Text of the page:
You can crop the image by dragging the mouse from one edge of the crop to the other. You can pan the image with the right mouse button.
The most useful features are the “Make White” and “Make Black/White” features. In the former case, you click on a single point which you know to have been white originally: the program makes it white. This usually makes any image much more “punchy”. It also has the side effect of removing color casts in a single click. Here is a before-and-after sequence: it took three clicks to make these changes:
The “Make Black/White” feature allows you specify white and black spots on the image, and the brightness and contrast are calculated automatically.
This is the program I use the most: I use it all of the time.
You can download the Image Viewer program
here (600 KB). Just unzip the files into a new folder and you're all set.
Stirling Engine Simulators
You may have read about my interest in Stirling (hot air) engines. My friend Ralph Lemnah and I have designed and built a few of them, but before we started cutting chips, I wrote some simulators, just to get a feel for the physics involved. These are not sophisticated simulations, but they can help one understand how Stirling engines work. Lots of graphs showing temperatures and pressures, while the engine animation moves around: cute. A bit of a work in progress: there are a few rough edges here. Simulations for the Ringbom, Gamma, and Rider configurations are provided.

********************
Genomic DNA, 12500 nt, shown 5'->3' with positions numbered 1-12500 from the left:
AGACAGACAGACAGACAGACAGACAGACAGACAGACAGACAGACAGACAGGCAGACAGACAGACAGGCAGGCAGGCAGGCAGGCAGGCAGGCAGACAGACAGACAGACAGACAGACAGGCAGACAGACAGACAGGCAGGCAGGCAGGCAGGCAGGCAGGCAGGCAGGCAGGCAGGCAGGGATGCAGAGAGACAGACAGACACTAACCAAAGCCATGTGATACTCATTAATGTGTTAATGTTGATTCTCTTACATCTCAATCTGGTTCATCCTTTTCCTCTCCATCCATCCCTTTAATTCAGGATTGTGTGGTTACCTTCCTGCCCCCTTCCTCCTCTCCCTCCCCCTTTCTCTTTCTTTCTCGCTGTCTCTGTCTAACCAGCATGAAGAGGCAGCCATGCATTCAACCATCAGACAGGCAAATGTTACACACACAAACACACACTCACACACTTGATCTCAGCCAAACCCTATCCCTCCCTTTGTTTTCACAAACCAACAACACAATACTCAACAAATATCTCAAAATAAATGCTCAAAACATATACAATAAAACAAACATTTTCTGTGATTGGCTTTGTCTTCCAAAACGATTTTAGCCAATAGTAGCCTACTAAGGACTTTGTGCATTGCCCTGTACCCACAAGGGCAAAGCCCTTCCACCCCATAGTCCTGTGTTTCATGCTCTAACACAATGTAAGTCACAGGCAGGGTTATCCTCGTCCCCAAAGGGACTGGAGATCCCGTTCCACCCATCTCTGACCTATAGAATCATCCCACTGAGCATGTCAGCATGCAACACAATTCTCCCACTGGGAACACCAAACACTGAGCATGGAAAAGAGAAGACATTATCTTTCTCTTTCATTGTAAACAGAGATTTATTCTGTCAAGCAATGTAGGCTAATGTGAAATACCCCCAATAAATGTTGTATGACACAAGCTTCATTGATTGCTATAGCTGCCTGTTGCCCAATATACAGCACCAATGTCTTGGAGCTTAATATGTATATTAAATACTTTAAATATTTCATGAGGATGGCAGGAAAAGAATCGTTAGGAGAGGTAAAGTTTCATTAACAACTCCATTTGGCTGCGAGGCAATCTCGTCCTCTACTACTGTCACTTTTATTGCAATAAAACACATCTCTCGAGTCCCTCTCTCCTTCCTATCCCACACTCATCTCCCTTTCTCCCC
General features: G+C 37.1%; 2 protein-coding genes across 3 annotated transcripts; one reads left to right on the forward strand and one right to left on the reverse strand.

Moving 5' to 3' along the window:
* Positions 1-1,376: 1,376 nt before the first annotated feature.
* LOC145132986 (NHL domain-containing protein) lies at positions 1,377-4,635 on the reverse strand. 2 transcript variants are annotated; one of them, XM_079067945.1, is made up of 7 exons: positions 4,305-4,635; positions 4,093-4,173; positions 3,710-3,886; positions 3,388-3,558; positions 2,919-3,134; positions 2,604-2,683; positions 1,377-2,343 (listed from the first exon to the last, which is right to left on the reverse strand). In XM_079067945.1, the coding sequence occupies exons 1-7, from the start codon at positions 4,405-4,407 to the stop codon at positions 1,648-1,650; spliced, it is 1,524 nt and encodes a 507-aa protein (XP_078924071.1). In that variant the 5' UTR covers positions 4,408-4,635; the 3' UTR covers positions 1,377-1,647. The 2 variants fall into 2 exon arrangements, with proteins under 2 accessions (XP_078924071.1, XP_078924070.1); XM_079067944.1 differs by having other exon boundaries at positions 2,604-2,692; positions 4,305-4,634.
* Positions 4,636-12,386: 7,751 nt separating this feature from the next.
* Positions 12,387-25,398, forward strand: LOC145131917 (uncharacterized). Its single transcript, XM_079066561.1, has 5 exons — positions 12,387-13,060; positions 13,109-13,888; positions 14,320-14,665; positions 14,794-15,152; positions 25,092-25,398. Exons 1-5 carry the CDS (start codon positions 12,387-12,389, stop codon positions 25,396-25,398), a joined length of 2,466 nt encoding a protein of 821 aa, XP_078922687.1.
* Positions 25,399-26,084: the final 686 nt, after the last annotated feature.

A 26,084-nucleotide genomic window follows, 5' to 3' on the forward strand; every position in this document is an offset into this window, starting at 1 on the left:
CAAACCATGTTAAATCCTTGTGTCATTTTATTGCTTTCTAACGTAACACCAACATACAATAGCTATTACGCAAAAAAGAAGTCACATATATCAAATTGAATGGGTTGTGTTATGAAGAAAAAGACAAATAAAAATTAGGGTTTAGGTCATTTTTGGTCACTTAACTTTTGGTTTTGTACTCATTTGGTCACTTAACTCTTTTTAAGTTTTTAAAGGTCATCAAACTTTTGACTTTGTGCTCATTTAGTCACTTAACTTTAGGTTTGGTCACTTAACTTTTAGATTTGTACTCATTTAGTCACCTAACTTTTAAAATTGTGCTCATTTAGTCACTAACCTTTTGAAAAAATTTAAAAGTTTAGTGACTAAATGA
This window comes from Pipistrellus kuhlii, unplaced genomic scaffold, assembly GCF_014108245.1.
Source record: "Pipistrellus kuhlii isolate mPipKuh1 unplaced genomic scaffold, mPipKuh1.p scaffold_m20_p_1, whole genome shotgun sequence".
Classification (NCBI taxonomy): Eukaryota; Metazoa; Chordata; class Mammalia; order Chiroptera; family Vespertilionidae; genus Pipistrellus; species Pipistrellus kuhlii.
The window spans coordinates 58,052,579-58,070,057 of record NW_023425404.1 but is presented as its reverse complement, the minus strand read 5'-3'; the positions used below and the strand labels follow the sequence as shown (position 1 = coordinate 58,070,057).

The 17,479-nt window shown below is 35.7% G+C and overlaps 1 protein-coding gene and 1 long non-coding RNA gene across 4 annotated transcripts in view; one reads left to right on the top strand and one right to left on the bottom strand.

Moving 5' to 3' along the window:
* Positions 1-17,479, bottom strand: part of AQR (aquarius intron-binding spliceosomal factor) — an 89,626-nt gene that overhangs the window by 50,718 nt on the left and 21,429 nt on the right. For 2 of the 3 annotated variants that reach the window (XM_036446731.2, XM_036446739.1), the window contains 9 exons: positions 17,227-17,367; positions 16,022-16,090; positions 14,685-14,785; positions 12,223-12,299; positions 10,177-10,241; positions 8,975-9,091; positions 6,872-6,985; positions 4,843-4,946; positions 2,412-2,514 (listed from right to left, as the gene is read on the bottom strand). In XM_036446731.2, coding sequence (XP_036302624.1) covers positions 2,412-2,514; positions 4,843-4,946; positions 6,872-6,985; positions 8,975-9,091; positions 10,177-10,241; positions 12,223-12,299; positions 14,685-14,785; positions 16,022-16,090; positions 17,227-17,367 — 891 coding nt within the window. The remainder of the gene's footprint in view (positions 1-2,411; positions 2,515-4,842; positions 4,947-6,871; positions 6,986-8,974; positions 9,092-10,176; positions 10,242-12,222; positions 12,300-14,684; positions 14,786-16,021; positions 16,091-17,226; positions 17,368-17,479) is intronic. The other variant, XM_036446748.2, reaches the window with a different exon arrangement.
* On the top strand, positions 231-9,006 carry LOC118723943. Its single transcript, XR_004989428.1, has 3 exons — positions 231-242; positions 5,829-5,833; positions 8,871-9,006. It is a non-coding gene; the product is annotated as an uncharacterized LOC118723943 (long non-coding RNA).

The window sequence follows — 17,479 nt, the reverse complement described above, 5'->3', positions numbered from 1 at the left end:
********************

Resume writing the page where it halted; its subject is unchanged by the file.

You can download the Stirling Engine Simulators program
here (2 MB)
The above simulators are “uncalibrated”. That is, the dimensions are not given in inches, or meters; they are dimensionless. Because of this, the power output is not in watts or horsepower: it is dimensionless. This makes the simulations interesting, but not useful for engineering.
I created a more accurate simulation for Ringbom engines, based on the work of James Senft. You can download that program
Engine Tachometer and Dynamometer
This is a specialty item, but if you have a working Stirling engine and need to monitor its speed (RPM); or need to balance the engine; or need to measure the power generated by the engine, then this software may be useful to you. Given an old CD-ROM, two resistors, a cheap mail order sensor, and a little fabrication time, you can use any computer with a microphone input to acquire and display this kind of data. This program is working, but not yet validated. That is, I presume it to provide accurate output, but no one has been able to confirm this for me. Please download the software, read the Help file, and let me know what you think.
You can download the Tachometer/Dynamometer program
here (1.5 MB)